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The toppling of Theresa: Day 39


THE vultures are beginning to circle. Gavin Williamson has little to lose since he’s been fired. His warning that a Brexit deal with Labour can only end in tears was the Mail on Sunday’s splash. He pointed out how the psychology of such a deal and the arithmetic are equally dire. One, Corbyn is not to be trusted; two, Mrs May can only depend on those MPs on the payroll to back her; three, it separates her from her own party (albeit that is not new) which he describes a betrayal of colossal proportions of the people who voted Conservative in the last election.

Liam Fox also popped his head above the parapet to lay down his latest red line – Mrs May doing a customs union deal with Corbyn. She does, and he quits the Cabinet, I saw that he had said somewhere.

Other Cabinet members have been too busy putting down their markers for the leaderboard to worry about where Mrs May’s BRINO policies will land us. They just want it done, whatever, so that they can get on with grappling for power.

Amber Rudd took a feminist swipe at two of her rivals – Jeremy Hunt and Dominic Raab – for ‘parading their wives’. She added: ‘This shouldn’t be some Game of Thrones push for the Iron Throne.’ This intervention, Camilla Tominey speculates, pushes Boris Johnson into pole position for her support and hints of a joint ticket with him. It will hardly endear her to those of us who rather like Jeremy’s and Dominic’s traditional family set-ups. But surely it could only be a short-term measure: Remainer Amber is set to lose her seat big time in the next election.

Liz Truss, aka Arya Stark, also a Cabinet non-quitter whatever Mrs May commits us to, was no doubt was thrilled by the Lady in Red pictures of herself blazoned across the Mail on Sunday – paper and magazine – hair newly coiffed. Playing down her marriage to fall in with Amber’s progressive feminist rule book, she upped her radical Tory image with a sweeping new housing agenda. A million homes on the green belt and villages to expand by five houses a year each is what she advocates for the housing problem to be solved. I’d love someone to crunch the numbers. My guess is that even that won’t absorb the predicted population rise caused by migration and births to non-UK mothers that Migration Watch tells us will require an area of countryside equivalent in size to Leicestershire by 2040.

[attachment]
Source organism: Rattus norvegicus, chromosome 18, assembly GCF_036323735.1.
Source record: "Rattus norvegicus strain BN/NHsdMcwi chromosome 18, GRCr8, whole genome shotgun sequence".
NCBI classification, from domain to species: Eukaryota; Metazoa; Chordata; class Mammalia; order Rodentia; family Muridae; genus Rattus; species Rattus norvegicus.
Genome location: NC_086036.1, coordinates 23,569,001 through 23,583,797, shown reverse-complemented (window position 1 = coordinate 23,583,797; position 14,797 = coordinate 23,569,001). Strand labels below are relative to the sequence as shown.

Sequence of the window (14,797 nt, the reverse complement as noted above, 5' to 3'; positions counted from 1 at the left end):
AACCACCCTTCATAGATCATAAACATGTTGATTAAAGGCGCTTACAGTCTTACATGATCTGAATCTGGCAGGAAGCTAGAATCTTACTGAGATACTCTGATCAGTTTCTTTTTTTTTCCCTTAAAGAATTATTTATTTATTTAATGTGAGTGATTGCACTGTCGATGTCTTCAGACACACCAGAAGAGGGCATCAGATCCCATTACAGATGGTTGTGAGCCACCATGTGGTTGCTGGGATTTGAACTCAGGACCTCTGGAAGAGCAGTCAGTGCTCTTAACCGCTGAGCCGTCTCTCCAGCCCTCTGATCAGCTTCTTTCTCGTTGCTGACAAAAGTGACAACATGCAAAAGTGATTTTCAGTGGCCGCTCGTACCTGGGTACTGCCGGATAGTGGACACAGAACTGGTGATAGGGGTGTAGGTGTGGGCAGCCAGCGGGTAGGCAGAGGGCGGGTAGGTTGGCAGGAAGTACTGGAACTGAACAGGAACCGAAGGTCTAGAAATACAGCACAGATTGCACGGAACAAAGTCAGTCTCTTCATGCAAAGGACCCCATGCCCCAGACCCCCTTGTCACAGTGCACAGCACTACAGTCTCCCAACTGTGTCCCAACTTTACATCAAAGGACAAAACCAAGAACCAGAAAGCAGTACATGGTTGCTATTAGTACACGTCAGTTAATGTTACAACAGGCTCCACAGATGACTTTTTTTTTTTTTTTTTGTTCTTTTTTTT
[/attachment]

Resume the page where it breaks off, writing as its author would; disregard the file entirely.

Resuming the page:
Penny Mordaunt was also out on the media’s leadership hustings, taking full advantage of her recent promotion. She managed to get the BBC to profile her life, personality and political career in the early hours of yesterday morning. I am afraid I dozed off.

From the main contender we heard almost nothing – a tweet revealed Boris to be safely away from danger in Aberdeen. It gave nothing away on how he’d vote on the WA if brought back to the Commons for a fourth go, or any inkling as to his thoughts on May’s departure.*


It’s a coyness that’s beginning to get up his erstwhile Brexiteer colleagues’ noses. Back Brexit, or I’ll fight you for the leadership, Steve Baker warns him.

It really makes you wonder whether Steve and the rest of his hard-pressed co-Brexiteers wouldn’t just be better out of it: make the switch from the nasty party to the Brexit Party now, cast their lot with Nigel and have done with it. After all, Mrs May has already written the script for his party, as Sir Bernard Jenkin points out. 

And the ComRes poll on how a general election would fall out can hardly have made happy reading for them this weekend. Brexiteers and Remainers alike would lose their seats their seats to the Brexit Party as well as to Labour, and the remnants would have Corbyn leading a minority government. So if they don’t want Labour to win outright they should switch now. Then they would have the option of ruling in a coalition with the Conservative Party. It’s a thought at least.

Until then we continue to count the days that Mrs May, for whom, as yet, there is no Mexit date, remains in power.

Today is Day 39 . .

*  Boris Johnson’s latest Telegraph article (today’s) committing to more spending on the NHS making clear his ‘compassionate conservative’ credentials has since been published.

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Edited by Kathy Gyngell

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